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A while back, I read a book called This is Your Brain on Music, an exploration of music and the human brain that spanned psychology, neuroscience, and music theory in an astonishingly readable text by Dan Levitin.  One of the points that comes up is why we form an emotional attachment to the music of our teenage years that is unlike any other for the rest of our lives.  We keep coming back to the music we listen to at age 14, and it is always comforting and familiar.  Levitin argues that this has to do with the biological and social developmental processes of the teenage years that lead us to break away from our parents’ tastes and form our own, based heavily on what our peers like and the personal experiences of those years.

To really get Levitin’s argument, read the book. I’m here because it raised another question for me.  Unlike many of my peers, I was adamantly anti-popular music as a teenager.  I still refuse to like a band or an album simply because my friends like it – I will always make my own judgment.  As far as I can remember, at age 14 my peers were either listening to people like Britney Spears, Mariah Carey, and 98 Degrees (remember them?) or defiantly listening to 80s and 90s metal/punk bands like Nirvana and Garbage.

This section of the book stopped me in my mental tracks as I stared at the page and tried to remember – what on earth was I listening to at age 14?  I warn you, the answer that I dredged up from my memory makes me sound like the most old-fashioned, quaint goody-goody in the past century.  But it also explains a lot.

At age 14, apart from listening to my favorite classical music (Vivaldi’s Four Seasons, mostly) and Broadway musicals (went through a phase of listening to the revival cast of “Annie Get Your Gun” on loop)…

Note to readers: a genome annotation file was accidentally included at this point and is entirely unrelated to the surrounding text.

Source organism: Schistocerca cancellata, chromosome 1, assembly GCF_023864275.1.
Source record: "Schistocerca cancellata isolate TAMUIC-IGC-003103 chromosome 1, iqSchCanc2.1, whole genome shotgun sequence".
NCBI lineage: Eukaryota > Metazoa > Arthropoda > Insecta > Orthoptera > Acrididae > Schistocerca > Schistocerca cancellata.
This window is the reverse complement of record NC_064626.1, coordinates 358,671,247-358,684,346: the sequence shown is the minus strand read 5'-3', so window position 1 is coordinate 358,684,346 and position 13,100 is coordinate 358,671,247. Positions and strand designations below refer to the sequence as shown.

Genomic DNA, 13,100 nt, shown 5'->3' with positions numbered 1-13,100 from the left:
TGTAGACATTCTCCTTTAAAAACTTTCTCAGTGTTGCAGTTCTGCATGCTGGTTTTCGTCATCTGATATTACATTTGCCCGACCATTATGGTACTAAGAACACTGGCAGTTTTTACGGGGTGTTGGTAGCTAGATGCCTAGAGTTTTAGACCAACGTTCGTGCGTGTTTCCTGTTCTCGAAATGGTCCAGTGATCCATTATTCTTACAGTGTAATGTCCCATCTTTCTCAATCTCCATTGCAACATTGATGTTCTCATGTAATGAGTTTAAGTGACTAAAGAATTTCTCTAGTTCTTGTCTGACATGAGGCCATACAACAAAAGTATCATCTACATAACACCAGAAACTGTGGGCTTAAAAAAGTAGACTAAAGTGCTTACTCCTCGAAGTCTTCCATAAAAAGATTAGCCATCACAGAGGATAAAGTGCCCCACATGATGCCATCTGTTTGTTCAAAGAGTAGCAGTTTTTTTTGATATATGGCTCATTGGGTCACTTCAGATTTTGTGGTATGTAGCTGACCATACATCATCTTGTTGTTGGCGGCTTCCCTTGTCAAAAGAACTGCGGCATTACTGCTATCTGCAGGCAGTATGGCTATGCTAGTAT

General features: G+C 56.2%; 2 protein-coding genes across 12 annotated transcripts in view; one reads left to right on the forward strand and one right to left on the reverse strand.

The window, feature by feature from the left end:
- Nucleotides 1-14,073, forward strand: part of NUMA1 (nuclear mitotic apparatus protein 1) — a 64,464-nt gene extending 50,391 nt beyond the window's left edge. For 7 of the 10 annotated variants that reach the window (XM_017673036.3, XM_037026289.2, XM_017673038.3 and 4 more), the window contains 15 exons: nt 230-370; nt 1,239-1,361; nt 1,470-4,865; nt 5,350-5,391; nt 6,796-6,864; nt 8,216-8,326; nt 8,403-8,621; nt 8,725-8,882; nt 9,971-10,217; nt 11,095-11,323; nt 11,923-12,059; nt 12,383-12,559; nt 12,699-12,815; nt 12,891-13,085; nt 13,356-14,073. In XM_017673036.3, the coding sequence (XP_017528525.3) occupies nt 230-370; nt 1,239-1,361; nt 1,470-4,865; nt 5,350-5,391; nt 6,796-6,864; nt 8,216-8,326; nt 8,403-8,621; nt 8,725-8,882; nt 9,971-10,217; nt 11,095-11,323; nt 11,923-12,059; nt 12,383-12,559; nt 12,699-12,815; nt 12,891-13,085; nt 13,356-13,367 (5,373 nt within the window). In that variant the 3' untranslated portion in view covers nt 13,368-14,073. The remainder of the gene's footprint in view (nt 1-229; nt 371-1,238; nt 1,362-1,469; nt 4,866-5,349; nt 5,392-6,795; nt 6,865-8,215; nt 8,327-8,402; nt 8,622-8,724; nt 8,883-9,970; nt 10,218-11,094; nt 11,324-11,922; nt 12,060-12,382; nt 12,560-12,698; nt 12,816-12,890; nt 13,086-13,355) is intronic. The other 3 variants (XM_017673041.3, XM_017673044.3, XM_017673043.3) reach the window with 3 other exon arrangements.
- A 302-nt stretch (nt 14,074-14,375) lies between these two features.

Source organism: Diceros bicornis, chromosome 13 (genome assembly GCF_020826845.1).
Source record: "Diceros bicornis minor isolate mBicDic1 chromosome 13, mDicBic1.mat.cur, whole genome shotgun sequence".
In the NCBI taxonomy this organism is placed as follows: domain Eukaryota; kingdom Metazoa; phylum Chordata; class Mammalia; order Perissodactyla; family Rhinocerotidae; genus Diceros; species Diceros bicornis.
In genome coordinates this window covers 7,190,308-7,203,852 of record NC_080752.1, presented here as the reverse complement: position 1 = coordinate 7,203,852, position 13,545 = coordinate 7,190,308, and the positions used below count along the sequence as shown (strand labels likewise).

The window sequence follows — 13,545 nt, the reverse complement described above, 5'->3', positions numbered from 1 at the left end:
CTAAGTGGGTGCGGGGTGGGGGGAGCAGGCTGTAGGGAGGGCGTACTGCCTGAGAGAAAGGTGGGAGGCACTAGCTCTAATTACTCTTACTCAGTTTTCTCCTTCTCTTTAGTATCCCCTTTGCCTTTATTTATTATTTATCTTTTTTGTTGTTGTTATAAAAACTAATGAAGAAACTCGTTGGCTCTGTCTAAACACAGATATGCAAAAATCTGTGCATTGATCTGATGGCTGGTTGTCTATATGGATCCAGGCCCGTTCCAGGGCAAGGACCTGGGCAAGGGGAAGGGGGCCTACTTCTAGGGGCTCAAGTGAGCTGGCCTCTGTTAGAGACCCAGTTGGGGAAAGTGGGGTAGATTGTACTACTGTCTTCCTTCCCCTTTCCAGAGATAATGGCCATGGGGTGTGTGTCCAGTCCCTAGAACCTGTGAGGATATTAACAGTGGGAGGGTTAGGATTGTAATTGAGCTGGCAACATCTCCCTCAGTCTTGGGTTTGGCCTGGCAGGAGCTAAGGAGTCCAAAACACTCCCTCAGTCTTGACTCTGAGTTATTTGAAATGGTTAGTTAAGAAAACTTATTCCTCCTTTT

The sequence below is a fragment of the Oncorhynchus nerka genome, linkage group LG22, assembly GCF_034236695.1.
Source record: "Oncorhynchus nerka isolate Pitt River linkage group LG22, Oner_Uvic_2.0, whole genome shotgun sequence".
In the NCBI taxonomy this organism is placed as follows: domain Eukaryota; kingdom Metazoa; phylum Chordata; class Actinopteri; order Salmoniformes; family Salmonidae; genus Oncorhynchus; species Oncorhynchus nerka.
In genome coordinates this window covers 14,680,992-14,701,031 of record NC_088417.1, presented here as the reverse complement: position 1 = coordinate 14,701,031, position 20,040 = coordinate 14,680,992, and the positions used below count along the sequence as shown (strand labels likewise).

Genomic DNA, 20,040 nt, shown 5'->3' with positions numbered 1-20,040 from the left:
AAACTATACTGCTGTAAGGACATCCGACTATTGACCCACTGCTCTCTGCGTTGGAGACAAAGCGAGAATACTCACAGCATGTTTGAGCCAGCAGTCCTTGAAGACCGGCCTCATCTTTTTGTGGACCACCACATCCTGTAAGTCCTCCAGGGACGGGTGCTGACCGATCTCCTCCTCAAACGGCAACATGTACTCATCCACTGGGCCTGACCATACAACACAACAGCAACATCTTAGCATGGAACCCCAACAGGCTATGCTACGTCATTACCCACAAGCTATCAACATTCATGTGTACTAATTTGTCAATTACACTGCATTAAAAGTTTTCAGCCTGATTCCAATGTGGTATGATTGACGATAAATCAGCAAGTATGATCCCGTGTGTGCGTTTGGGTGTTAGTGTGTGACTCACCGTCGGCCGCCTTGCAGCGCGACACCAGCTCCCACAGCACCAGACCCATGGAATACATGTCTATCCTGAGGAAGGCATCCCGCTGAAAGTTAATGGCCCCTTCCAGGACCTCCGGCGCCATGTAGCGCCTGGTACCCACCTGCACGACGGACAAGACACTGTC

Well, I listened to old recordings of the Los Altos High School Main Street Singers. Over and over I listened to “Dirait-on,” “Cantate Domino,” and “Alma Redemptoris Mater,” imagining I was part of the choir or trying to pick out the individual voices I knew so well from my brother’s social gatherings over the previous four years.  I daydreamed endlessly about the day when I would be up there singing like that, so beautifully that people would stop and listen, amazed.

My path to Main Street was not so easy, as I’ve mentioned before.  I’ve finally come to terms with some of the psychological aftermath of the high school choir experience and I’ve given myself permission to love some of it, hate some of it, and refuse to return to others.  But the emotional connection to that music remains, made stronger than ever by the intense musical immersion of my Main Street year.  Perhaps this explains the tortured love-hate relationship I have with my memories of high school music.  I want to move on from it, but it is the music to which I have the strongest ties, and I can’t help but turn to it when I’m upset or anxious, which then brings back the old painful memories and resentful feelings.  But I miss the music when I’ve ignored it for a long time.

Some people have the 90s pop princesses, some have the Beatles.  I have Palestrina.  I suppose it could be worse.

What were you listening to at 14?